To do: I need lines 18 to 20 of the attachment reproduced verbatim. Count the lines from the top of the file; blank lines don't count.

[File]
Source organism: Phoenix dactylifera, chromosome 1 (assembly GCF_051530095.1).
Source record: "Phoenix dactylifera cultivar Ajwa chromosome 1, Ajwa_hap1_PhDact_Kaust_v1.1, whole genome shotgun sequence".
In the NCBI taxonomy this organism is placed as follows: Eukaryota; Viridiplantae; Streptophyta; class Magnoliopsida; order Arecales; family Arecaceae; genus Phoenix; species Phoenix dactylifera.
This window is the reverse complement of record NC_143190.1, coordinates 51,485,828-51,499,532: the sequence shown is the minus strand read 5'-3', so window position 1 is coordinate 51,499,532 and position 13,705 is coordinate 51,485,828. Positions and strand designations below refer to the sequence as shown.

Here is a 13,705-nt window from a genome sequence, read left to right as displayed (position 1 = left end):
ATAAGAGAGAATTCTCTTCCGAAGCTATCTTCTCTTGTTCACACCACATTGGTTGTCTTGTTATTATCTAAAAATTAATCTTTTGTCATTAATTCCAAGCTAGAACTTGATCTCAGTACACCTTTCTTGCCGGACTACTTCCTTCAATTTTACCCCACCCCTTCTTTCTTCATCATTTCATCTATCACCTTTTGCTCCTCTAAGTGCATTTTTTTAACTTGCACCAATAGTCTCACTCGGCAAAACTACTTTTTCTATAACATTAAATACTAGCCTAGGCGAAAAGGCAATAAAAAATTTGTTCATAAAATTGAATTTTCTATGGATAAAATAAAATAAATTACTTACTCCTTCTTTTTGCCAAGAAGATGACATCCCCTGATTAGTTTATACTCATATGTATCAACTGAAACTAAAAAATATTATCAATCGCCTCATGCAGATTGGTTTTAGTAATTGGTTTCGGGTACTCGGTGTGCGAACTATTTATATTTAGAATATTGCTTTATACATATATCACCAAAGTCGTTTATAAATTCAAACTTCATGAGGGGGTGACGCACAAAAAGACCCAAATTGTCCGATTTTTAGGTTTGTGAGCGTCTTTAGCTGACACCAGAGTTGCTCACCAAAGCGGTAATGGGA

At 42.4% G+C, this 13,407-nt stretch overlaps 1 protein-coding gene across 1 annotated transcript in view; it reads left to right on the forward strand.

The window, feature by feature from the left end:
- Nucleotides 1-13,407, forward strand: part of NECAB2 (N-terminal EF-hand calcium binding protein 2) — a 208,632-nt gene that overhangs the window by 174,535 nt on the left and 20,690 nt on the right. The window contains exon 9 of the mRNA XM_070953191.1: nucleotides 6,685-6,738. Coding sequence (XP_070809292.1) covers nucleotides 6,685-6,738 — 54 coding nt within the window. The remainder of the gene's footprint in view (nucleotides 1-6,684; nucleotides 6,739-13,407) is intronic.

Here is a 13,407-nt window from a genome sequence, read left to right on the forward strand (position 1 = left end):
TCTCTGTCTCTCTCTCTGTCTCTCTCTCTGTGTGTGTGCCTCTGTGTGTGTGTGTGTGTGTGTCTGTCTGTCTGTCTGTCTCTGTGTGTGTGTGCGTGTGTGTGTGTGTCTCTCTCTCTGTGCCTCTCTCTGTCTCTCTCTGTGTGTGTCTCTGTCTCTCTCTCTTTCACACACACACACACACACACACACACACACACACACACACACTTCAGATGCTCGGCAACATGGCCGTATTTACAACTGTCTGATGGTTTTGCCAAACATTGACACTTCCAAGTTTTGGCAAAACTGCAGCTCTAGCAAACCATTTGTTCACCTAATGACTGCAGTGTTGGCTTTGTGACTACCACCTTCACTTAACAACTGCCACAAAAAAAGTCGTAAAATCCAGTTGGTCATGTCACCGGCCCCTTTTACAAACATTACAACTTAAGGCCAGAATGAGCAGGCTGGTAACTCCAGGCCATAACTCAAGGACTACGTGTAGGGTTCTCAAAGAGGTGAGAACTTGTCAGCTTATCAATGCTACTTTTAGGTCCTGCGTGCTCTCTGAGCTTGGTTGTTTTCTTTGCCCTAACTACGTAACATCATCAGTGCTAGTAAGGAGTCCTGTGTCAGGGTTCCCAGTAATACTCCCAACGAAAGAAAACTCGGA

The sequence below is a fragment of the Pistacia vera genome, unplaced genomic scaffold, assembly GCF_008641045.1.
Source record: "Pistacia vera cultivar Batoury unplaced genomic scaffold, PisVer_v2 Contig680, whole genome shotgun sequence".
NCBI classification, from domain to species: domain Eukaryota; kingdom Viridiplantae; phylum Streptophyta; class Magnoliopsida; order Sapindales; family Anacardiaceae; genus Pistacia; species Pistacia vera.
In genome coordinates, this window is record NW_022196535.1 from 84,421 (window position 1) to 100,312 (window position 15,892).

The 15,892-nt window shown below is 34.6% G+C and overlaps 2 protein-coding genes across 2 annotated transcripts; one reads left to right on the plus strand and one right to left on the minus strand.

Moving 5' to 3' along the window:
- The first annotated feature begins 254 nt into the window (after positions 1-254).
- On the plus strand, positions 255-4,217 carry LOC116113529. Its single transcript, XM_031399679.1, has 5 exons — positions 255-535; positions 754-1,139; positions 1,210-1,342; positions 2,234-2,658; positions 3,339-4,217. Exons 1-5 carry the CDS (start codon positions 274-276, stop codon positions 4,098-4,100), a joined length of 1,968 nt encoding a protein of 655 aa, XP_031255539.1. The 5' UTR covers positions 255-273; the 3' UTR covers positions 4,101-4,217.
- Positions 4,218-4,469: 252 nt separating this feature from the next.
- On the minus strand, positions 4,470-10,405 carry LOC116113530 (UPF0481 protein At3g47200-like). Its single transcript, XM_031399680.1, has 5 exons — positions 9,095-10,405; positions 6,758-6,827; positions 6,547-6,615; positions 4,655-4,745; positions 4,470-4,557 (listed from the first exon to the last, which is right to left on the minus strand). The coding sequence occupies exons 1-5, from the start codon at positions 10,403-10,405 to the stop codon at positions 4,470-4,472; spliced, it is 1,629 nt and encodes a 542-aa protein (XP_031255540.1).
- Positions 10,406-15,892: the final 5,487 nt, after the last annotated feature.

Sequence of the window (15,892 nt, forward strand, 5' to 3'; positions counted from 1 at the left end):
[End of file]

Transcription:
- The first annotated feature begins 254 nt into the window (after positions 1-254).
- On the plus strand, positions 255-4,217 carry LOC116113529. Its single transcript, XM_031399679.1, has 5 exons — positions 255-535; positions 754-1,139; positions 1,210-1,342; positions 2,234-2,658; positions 3,339-4,217. Exons 1-5 carry the CDS (start codon positions 274-276, stop codon positions 4,098-4,100), a joined length of 1,968 nt encoding a protein of 655 aa, XP_031255539.1. The 5' UTR covers positions 255-273; the 3' UTR covers positions 4,101-4,217.
- Positions 4,218-4,469: 252 nt separating this feature from the next.